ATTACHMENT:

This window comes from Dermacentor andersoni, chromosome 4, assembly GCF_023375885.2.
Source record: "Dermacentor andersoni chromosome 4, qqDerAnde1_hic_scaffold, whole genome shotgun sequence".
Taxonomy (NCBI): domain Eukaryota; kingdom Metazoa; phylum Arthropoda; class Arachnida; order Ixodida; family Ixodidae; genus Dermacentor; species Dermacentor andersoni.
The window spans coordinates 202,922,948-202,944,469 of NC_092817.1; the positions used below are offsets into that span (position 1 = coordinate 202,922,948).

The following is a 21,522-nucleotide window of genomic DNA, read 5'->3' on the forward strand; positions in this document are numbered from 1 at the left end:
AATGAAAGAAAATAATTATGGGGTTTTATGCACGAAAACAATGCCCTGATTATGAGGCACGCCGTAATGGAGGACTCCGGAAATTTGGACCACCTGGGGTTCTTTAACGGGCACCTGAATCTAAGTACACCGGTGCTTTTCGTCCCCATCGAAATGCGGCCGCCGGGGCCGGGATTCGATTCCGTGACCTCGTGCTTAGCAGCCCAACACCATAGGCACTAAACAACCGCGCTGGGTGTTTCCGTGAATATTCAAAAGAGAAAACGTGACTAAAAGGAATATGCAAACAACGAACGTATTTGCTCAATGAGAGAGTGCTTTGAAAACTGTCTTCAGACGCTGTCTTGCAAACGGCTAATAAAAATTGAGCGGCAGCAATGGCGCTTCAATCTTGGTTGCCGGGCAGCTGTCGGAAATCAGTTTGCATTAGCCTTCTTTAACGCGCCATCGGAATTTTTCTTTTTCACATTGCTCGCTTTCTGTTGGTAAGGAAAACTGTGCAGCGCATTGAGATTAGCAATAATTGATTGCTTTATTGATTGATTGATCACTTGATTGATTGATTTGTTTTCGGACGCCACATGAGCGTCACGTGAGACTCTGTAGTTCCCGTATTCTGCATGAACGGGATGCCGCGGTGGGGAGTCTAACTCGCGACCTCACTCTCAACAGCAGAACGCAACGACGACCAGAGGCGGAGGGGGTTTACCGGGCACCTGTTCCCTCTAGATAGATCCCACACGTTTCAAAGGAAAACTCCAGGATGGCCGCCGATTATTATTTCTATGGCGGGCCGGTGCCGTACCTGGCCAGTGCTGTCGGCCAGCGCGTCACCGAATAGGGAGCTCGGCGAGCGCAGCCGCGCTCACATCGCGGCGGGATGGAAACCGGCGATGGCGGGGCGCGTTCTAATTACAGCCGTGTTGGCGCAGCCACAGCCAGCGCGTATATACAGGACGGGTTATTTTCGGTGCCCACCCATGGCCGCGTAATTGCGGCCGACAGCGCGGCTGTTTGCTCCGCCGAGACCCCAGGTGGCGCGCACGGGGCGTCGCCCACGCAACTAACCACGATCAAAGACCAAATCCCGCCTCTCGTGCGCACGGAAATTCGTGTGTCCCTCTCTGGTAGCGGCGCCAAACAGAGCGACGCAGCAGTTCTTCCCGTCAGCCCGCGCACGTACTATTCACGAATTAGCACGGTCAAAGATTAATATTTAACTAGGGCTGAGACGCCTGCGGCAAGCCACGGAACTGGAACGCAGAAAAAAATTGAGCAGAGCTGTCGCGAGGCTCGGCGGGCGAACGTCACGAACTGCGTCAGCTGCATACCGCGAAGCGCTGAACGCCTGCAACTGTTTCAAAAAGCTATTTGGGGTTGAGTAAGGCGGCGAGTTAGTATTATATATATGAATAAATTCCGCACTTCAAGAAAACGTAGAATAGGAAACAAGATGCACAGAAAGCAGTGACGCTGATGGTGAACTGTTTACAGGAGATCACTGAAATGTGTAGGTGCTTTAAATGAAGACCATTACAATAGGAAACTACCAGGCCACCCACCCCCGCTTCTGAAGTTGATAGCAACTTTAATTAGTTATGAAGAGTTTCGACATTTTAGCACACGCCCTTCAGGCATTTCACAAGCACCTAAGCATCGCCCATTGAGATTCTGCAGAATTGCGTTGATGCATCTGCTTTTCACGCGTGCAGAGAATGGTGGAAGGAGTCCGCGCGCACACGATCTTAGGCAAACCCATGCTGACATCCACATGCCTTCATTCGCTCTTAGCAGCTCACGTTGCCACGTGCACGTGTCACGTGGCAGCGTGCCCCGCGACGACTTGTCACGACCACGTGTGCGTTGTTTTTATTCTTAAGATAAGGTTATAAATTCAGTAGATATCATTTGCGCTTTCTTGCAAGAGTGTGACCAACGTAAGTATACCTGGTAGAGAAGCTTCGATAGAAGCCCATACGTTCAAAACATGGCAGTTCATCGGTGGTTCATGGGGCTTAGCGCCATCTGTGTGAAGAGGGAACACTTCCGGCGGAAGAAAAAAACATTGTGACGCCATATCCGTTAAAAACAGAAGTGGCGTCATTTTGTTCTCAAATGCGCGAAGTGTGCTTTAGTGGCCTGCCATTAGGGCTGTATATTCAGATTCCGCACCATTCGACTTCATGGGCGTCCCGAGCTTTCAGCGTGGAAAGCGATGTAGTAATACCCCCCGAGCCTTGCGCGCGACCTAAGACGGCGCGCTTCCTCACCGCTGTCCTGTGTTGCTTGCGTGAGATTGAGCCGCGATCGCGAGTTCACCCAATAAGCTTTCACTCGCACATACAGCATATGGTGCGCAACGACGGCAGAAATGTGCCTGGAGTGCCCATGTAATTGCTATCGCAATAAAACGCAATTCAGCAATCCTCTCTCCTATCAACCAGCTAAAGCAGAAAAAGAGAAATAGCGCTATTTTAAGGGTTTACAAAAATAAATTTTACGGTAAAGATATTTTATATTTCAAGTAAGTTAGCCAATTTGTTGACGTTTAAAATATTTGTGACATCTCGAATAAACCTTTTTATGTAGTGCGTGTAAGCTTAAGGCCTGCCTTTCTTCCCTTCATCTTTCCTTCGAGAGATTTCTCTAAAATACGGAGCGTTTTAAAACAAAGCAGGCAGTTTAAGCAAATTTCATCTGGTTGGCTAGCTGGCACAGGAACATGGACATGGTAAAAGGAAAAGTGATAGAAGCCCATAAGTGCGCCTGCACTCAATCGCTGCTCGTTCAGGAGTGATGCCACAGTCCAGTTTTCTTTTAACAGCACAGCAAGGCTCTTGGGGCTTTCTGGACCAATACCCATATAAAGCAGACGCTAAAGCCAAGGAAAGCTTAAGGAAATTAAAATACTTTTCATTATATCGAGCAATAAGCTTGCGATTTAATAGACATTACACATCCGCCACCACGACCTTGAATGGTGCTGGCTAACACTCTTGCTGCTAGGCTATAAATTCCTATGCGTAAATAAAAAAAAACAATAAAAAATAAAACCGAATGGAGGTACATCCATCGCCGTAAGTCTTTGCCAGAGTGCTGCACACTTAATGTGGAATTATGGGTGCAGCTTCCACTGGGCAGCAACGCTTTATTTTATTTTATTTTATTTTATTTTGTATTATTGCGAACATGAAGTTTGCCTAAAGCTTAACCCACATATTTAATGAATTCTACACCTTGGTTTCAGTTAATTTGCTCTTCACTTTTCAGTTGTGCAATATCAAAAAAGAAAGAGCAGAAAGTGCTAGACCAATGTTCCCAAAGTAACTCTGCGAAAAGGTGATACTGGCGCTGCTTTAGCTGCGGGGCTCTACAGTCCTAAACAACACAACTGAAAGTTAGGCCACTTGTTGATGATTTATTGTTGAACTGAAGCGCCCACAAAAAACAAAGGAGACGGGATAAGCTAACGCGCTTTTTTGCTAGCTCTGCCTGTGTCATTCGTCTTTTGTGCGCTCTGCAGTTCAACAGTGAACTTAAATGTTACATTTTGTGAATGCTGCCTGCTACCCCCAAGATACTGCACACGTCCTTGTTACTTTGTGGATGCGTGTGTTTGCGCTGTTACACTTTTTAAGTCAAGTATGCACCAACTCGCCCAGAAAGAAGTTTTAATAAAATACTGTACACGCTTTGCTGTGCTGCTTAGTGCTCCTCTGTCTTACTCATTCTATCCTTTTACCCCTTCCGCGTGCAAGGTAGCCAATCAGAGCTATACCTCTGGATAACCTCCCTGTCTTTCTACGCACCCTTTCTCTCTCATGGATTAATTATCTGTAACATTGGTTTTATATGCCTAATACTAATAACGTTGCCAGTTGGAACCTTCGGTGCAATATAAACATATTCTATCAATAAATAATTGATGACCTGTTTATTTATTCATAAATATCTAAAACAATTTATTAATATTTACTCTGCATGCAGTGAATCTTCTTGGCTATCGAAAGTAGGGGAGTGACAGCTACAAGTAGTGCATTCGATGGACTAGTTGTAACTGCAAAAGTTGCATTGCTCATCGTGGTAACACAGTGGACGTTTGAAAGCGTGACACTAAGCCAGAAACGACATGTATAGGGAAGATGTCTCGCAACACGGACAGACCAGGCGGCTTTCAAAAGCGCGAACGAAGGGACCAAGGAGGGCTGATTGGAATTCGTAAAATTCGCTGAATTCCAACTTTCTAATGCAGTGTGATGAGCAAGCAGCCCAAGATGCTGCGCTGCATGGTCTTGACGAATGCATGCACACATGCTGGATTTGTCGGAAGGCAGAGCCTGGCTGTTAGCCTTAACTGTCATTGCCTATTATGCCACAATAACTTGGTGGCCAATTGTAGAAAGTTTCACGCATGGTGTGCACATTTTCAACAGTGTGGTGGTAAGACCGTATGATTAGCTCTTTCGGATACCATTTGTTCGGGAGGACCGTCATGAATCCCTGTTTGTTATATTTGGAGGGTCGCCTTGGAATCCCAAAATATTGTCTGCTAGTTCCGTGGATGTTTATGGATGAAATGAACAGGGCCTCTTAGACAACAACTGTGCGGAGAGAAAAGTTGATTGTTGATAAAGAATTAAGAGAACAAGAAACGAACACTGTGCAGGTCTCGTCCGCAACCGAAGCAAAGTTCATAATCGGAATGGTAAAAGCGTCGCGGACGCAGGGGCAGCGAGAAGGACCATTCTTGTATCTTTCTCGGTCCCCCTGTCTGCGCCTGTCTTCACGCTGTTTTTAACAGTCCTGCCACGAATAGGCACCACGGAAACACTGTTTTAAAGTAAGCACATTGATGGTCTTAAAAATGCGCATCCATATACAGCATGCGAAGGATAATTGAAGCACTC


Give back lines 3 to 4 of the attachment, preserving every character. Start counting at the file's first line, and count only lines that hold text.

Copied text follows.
Taxonomy (NCBI): domain Eukaryota; kingdom Metazoa; phylum Arthropoda; class Arachnida; order Ixodida; family Ixodidae; genus Dermacentor; species Dermacentor andersoni.
The window spans coordinates 202,922,948-202,944,469 of NC_092817.1; the positions used below are offsets into that span (position 1 = coordinate 202,922,948).